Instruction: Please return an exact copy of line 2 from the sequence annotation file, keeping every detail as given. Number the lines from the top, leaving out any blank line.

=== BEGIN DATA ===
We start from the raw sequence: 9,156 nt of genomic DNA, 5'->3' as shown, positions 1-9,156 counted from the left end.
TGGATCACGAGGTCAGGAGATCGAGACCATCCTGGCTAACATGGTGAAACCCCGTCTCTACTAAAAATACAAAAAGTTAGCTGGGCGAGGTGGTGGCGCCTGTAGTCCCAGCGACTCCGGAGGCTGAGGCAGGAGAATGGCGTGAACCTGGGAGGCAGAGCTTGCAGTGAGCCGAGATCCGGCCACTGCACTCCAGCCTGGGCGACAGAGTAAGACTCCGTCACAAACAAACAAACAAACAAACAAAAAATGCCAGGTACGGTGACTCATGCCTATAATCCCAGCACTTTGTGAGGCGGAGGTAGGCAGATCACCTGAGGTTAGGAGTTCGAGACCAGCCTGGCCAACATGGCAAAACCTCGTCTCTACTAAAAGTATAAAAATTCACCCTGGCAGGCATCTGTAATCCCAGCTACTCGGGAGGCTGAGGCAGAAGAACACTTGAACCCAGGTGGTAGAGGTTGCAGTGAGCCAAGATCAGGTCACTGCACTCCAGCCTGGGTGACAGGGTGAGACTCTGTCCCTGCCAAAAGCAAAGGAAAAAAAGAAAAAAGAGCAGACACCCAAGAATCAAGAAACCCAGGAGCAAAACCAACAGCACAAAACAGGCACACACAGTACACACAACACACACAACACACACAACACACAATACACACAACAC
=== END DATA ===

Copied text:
TGGATCACGAGGTCAGGAGATCGAGACCATCCTGGCTAACATGGTGAAACCCCGTCTCTACTAAAAATACAAAAAGTTAGCTGGGCGAGGTGGTGGCGCCTGTAGTCCCAGCGACTCCGGAGGCTGAGGCAGGAGAATGGCGTGAACCTGGGAGGCAGAGCTTGCAGTGAGCCGAGATCCGGCCACTGCACTCCAGCCTGGGCGACAGAGTAAGACTCCGTCACAAACAAACAAACAAACAAACAAAAAATGCCAGGTACGGTGACTCATGCCTATAATCCCAGCACTTTGTGAGGCGGAGGTAGGCAGATCACCTGAGGTTAGGAGTTCGAGACCAGCCTGGCCAACATGGCAAAACCTCGTCTCTACTAAAAGTATAAAAATTCACCCTGGCAGGCATCTGTAATCCCAGCTACTCGGGAGGCTGAGGCAGAAGAACACTTGAACCCAGGTGGTAGAGGTTGCAGTGAGCCAAGATCAGGTCACTGCACTCCAGCCTGGGTGACAGGGTGAGACTCTGTCCCTGCCAAAAGCAAAGGAAAAAAAGAAAAAAGAGCAGACACCCAAGAATCAAGAAACCCAGGAGCAAAACCAACAGCACAAAACAGGCACACACAGTACACACAACACACACAACACACACAACACACAATACACACAACAC